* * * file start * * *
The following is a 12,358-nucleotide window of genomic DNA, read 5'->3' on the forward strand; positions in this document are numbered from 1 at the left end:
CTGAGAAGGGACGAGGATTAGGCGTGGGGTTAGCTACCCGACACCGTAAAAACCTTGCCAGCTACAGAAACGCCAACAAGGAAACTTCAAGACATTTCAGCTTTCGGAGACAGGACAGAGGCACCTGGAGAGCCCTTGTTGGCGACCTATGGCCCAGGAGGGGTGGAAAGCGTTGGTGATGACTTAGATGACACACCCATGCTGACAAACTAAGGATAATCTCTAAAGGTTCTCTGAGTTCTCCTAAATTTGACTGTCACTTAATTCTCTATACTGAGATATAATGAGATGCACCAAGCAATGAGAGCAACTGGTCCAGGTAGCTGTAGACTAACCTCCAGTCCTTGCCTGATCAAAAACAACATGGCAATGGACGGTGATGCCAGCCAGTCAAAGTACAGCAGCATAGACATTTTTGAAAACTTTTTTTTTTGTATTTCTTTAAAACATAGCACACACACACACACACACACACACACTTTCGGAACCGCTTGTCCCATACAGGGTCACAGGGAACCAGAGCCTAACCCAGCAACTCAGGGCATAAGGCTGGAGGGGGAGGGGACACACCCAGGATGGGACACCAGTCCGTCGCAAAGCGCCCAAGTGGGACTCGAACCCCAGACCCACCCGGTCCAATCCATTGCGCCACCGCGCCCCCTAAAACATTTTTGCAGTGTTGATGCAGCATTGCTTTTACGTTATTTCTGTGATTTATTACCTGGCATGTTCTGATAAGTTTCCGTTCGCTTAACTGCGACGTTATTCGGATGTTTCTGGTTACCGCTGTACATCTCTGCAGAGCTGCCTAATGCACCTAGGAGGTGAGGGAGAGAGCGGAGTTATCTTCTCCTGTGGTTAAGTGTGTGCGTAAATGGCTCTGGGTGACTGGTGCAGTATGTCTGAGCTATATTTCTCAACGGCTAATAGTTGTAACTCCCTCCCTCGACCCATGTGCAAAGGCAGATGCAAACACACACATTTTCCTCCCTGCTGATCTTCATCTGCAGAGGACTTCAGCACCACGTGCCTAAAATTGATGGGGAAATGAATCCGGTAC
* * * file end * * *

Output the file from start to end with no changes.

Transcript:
The following is a 12,358-nucleotide window of genomic DNA, read 5'->3' on the forward strand; positions in this document are numbered from 1 at the left end:
CTGAGAAGGGACGAGGATTAGGCGTGGGGTTAGCTACCCGACACCGTAAAAACCTTGCCAGCTACAGAAACGCCAACAAGGAAACTTCAAGACATTTCAGCTTTCGGAGACAGGACAGAGGCACCTGGAGAGCCCTTGTTGGCGACCTATGGCCCAGGAGGGGTGGAAAGCGTTGGTGATGACTTAGATGACACACCCATGCTGACAAACTAAGGATAATCTCTAAAGGTTCTCTGAGTTCTCCTAAATTTGACTGTCACTTAATTCTCTATACTGAGATATAATGAGATGCACCAAGCAATGAGAGCAACTGGTCCAGGTAGCTGTAGACTAACCTCCAGTCCTTGCCTGATCAAAAACAACATGGCAATGGACGGTGATGCCAGCCAGTCAAAGTACAGCAGCATAGACATTTTTGAAAACTTTTTTTTTTGTATTTCTTTAAAACATAGCACACACACACACACACACACACACACTTTCGGAACCGCTTGTCCCATACAGGGTCACAGGGAACCAGAGCCTAACCCAGCAACTCAGGGCATAAGGCTGGAGGGGGAGGGGACACACCCAGGATGGGACACCAGTCCGTCGCAAAGCGCCCAAGTGGGACTCGAACCCCAGACCCACCCGGTCCAATCCATTGCGCCACCGCGCCCCCTAAAACATTTTTGCAGTGTTGATGCAGCATTGCTTTTACGTTATTTCTGTGATTTATTACCTGGCATGTTCTGATAAGTTTCCGTTCGCTTAACTGCGACGTTATTCGGATGTTTCTGGTTACCGCTGTACATCTCTGCAGAGCTGCCTAATGCACCTAGGAGGTGAGGGAGAGAGCGGAGTTATCTTCTCCTGTGGTTAAGTGTGTGCGTAAATGGCTCTGGGTGACTGGTGCAGTATGTCTGAGCTATATTTCTCAACGGCTAATAGTTGTAACTCCCTCCCTCGACCCATGTGCAAAGGCAGATGCAAACACACACATTTTCCTCCCTGCTGATCTTCATCTGCAGAGGACTTCAGCACCACGTGCCTAAAATTGATGGGGAAATGAATCCGGTAC